So I headed into the assignment with an open mind, only to get off to a rocky start. Unfortunately, I had trouble contacting my group in the beginning but my tutor was more than helpful and assigned me to another group. My group’s task was to research and write an article about the architecture of Thomond Bridge in Limerick city. With a passion for art and design, this did not scare me as I’ve studied architecture of buildings as part of the Leaving Certificate Art History course. My new group was very welcoming and added me to their group on Facebook where we could easily discuss our idea’s and inputs for the assignment. I found this topic to be quite interesting to research and I was happy to learn more about my city’s architecture.Being from Limerick, I volunteered to research the current issues surrounding the bridge as I have heard much about it in recent years. 

Thomond Bridge

Thomond Bridge

From local news I was already aware that unfortunately, Thomond Bridge is a common location for suicides in Limerick. Suicide has emerged as a growing problem in Limerick and the areas surrounding the River Shannon, a number of measures have been put in place by the local community to combat this. The exact number of suicides on the river is unknown a growing number of people are taking their lives by entering the river via the bridge. From my research on these current issues, I learned that numerous groups have been set up to raise awareness of these suicides and also to prevent further tragedies. These include Corbett Suicide Prevention Patrol (CSPP) and the Lisa’s Light Limerick campaign. Both of these organisations do great work in hope to decrease the number of suicide’s via the bridge.

The Corbett Suicide Prevention Patrol (CSPP) patrol Limerick’s bridges in order to

CSPP Volunteers at work

CSPP Volunteers at work

prevent suicides and also to provide support to those in distress or who may be contemplating suicide. These volunteered are equipped with the necessary training and patrol the bridges every Tuesday, Thursday and Saturday night.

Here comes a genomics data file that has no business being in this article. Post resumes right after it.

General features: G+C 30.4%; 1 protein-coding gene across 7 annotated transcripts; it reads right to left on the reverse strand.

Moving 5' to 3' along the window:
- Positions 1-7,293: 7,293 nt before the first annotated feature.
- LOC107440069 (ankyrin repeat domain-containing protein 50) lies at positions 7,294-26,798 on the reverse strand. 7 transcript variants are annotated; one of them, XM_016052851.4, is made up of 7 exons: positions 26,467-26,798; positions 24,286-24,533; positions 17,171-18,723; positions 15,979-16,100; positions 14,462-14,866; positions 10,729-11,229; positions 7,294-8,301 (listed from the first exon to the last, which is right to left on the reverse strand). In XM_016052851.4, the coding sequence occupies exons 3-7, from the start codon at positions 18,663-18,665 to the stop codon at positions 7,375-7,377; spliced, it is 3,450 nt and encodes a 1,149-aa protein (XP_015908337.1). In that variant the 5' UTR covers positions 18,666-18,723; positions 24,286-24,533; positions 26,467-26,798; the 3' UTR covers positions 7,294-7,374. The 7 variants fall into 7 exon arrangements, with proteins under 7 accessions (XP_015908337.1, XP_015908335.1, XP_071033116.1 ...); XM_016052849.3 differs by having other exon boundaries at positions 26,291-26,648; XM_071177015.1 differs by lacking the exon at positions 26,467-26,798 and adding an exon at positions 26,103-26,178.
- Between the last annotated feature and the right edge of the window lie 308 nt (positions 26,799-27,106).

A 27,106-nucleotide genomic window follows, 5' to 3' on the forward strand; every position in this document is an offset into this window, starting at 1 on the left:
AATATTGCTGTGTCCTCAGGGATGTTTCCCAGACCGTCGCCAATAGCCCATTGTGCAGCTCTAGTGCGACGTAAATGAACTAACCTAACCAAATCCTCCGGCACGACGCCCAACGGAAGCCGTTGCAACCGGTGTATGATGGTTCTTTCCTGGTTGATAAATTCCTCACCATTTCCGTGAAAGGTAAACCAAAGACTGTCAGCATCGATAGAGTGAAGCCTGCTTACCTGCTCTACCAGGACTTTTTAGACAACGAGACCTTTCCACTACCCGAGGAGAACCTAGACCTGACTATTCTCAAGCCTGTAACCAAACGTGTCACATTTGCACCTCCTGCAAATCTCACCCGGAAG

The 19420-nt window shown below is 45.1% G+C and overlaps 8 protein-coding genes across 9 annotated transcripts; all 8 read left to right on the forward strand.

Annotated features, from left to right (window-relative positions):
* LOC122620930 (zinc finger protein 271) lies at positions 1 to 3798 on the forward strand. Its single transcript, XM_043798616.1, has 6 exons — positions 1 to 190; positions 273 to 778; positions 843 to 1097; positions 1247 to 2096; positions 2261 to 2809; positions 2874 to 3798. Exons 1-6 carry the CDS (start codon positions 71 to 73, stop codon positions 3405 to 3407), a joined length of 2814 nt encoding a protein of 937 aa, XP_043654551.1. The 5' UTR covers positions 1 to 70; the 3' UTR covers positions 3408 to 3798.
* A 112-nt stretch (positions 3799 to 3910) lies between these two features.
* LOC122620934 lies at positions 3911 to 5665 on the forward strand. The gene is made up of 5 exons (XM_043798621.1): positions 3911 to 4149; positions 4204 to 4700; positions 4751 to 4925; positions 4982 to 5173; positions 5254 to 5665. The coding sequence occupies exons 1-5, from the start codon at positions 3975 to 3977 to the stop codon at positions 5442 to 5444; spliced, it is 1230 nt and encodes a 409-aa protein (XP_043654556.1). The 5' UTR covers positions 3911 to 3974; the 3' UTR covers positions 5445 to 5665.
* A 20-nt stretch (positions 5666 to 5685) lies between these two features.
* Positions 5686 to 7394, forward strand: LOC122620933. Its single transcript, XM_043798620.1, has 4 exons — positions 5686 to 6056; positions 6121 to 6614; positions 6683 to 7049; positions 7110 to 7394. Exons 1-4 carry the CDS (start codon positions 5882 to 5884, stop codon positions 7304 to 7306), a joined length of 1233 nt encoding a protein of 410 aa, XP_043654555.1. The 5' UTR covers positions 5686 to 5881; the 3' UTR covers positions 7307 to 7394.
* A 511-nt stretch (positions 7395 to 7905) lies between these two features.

Another campaign that is active to combat these tragedies is the Lisa’s Light campaign. Lisa’s Light was started by a local teenager who was personally affected by suicide. The 18 year-old started an online petition to get Limerick City and County Council to light up Limerick’s bridges. The petition received over 5,000 signatures. The aim of the campaign is to give hopeful, life affirming messages to those who may be distressed and contemplating suicide. Lisa’s Light Limerick has placed clear plastic boxes, which are lit up by solar- powered lights, to brighten up the bridges at night. Personally, I think this is a powerful and touching campaign which I believe will help people who are in dark places see that there is always a light at the end of the tunnel.


I really enjoyed this assignment, despite my anxieties about it at the beginning! I think that it is important that we don’t just take our city for granted and I enjoyed learning more about it from this project. I think that our Wikipedia-style article turned out quite impressive in the end. I enjoyed working as part of a group and learned that I am not as bad with computers as I thought I was. (maybe there’s a little bit of a geek in me after all!) 

Thanks and well done to Group 3! 🙂

You can read our article here.